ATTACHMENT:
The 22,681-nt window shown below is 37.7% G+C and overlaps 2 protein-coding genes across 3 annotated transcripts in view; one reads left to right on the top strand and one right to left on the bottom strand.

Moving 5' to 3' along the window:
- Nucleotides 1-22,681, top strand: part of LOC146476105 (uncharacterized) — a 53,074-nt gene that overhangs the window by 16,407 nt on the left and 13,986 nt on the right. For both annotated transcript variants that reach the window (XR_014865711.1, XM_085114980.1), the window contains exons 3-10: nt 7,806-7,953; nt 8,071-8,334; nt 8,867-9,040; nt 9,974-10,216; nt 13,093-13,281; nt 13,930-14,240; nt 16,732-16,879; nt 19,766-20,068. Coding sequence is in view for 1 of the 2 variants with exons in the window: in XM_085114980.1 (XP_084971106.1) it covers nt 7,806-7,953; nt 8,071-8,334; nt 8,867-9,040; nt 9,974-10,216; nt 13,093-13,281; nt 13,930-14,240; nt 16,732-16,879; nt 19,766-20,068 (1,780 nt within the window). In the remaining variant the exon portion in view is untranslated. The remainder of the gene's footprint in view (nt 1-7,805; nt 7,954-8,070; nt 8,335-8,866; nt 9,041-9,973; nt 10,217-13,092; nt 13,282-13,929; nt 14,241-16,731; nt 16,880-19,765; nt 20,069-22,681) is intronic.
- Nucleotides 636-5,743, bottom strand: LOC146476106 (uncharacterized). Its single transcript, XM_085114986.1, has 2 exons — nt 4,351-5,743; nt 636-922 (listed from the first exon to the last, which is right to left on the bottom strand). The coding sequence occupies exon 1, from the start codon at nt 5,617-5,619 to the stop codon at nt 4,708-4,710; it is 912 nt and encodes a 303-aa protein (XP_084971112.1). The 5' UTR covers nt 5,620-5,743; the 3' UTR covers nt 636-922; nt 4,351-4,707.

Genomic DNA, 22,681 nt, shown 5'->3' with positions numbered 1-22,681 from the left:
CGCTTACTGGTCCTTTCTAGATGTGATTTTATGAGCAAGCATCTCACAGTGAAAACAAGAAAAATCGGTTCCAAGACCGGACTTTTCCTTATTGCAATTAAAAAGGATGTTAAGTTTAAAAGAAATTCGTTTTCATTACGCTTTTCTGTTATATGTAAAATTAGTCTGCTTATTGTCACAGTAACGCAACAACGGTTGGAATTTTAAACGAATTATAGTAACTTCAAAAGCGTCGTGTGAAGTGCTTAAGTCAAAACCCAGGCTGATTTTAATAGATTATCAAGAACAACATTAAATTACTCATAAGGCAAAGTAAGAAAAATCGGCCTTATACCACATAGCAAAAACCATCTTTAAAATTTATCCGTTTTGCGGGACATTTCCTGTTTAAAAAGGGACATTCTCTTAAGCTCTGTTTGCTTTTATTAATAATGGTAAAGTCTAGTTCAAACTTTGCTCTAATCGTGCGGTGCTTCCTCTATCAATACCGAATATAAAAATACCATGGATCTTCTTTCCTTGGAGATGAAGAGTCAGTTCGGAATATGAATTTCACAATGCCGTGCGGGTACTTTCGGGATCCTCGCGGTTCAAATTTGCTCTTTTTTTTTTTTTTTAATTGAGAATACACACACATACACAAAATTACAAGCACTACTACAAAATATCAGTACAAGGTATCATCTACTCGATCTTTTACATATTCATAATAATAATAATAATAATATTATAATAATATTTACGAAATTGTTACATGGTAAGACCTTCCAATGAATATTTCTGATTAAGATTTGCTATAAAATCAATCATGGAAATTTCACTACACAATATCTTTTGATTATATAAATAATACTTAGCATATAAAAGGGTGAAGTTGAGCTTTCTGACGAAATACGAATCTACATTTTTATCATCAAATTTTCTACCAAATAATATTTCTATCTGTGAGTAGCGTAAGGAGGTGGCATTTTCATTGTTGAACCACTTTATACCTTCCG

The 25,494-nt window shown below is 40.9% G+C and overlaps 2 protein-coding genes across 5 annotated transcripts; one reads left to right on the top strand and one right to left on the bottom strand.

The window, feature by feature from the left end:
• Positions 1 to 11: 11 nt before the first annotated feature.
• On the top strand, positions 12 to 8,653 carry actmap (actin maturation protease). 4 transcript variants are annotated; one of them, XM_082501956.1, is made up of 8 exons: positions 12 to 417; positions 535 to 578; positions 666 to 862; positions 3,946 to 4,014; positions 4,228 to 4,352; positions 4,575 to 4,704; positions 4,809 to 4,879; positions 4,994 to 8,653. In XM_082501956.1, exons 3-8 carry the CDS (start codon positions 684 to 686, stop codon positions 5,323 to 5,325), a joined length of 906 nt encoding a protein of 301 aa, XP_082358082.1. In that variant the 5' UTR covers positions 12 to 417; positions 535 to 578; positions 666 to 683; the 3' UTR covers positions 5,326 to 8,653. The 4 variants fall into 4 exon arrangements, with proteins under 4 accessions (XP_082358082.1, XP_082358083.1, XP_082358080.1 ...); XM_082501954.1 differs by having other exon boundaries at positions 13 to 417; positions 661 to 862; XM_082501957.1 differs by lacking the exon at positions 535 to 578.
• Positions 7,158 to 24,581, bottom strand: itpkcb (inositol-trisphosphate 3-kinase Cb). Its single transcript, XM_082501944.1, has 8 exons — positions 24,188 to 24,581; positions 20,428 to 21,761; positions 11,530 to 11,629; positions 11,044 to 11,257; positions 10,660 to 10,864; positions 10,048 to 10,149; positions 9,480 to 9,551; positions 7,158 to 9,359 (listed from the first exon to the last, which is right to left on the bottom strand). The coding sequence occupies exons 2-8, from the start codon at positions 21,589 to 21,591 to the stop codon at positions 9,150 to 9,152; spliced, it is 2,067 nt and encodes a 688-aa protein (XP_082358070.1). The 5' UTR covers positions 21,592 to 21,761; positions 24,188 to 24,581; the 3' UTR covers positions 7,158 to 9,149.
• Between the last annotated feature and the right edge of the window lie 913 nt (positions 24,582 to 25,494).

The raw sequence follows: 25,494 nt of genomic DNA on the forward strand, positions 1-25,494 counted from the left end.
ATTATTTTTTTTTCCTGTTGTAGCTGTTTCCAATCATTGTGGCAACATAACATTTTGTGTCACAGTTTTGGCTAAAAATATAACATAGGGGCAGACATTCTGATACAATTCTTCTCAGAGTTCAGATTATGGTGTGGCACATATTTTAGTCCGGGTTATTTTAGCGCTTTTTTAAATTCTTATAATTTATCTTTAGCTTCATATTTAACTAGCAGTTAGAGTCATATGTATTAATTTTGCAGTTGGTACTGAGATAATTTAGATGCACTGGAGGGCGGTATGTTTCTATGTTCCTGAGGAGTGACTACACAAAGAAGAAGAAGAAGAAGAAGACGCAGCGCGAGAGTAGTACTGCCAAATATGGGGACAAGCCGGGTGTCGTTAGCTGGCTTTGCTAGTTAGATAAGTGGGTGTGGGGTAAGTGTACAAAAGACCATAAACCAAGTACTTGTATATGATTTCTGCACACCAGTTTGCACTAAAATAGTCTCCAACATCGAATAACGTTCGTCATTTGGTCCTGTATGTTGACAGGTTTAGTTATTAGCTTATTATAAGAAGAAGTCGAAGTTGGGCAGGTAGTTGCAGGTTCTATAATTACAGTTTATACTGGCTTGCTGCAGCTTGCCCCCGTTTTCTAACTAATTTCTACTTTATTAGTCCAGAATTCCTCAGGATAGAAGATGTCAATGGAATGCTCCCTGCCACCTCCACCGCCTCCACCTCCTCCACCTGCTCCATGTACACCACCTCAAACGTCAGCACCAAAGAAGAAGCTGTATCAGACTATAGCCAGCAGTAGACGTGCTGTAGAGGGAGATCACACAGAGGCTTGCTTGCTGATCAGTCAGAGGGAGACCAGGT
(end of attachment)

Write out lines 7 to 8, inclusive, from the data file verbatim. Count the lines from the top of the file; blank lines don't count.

The 25,494-nt window shown below is 40.9% G+C and overlaps 2 protein-coding genes across 5 annotated transcripts; one reads left to right on the top strand and one right to left on the bottom strand.

The window, feature by feature from the left end: